“What, you didn't enjoy our romantic dinner at the outhouse?” she asks with a crooked grin.

     Due to the violent fluctuation of a blizzard that had been hammering the North Rim since our arrival, our first night in the big ditch had almost been spent trapped on the covered porch of a four stall outhouse. In fact, my first views of the Grand Canyon had been one giant anti-climax. From last night’s precarious perch at the very top of the chasm, all I could see was what looked like a dense fog spilling out over the lip of the canyon and filling the very sky. Apparently, you could see the opposite rim on a clear day, but as it was, I couldn't see fifty feet into the soupy mess.

     “Are you sure there's a way down there?” I had shouted at my wife to be heard over the gusting wind.

     “Apparently,” she shrugged, looking down into the fog choked abyss.

     The force of the gale had the snow blowing sideways creating ghostly patterns in the air. Still, the pine trees and snow had left me feeling at home. At least until I watched a rabbit jump out of a distant tree and standup on its hind legs, its bushy tail swaying back and forth with the gusts. It took my brain a second to figure out something was amiss, but then it occurred to me I had never seen a rabbit climb a tree before, nor had I seen one with tail long enough to be swaying in the wind.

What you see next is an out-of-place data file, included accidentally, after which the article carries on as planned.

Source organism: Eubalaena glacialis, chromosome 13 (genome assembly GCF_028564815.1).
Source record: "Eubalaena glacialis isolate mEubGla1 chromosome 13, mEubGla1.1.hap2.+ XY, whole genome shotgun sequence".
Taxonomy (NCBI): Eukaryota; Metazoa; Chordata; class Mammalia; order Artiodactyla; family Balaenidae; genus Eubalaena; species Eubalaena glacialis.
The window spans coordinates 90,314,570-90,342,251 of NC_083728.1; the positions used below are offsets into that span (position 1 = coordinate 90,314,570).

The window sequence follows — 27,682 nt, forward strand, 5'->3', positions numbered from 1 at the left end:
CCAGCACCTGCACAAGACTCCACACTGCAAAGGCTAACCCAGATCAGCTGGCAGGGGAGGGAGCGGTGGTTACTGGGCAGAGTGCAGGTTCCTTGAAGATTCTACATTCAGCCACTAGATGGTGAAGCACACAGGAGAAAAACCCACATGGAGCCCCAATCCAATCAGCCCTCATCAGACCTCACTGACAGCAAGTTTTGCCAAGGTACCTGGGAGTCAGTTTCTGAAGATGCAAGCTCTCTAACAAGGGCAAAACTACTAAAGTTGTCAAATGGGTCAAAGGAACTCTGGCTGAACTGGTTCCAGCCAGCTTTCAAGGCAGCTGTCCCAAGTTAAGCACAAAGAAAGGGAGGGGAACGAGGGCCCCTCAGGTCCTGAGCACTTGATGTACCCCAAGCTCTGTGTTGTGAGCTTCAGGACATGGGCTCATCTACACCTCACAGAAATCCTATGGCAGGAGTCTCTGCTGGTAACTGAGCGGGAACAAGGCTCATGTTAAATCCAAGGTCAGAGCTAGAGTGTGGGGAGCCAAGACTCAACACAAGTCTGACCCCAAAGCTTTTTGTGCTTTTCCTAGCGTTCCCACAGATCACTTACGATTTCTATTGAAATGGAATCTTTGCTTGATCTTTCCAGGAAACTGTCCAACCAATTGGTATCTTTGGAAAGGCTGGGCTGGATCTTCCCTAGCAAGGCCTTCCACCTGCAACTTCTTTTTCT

“What the hell…” I began to say when Jamie elbowed my shoulder and pointed at the creature.

     “Dan, it’s a Kaibab squirrel!”

     A squirrel? As if the fuzzy little animal knew it had a captivated audience, the silver creature hopped in our direction before scampering up a much closer tree. It had all the dexterity of our own fox squirrels back home, but it was much bigger, and its ears had tufts of fur sprouting straight up from the tips creating a rabbit-eared illusion. Perhaps most striking was the animal’s fluffy white tail. Easily doubling the length of the creature, and as big around as its body, the squirrel began cleaning its elegant ivory appendage while stealing glances in our direction as if to ensure we were riveted by the show.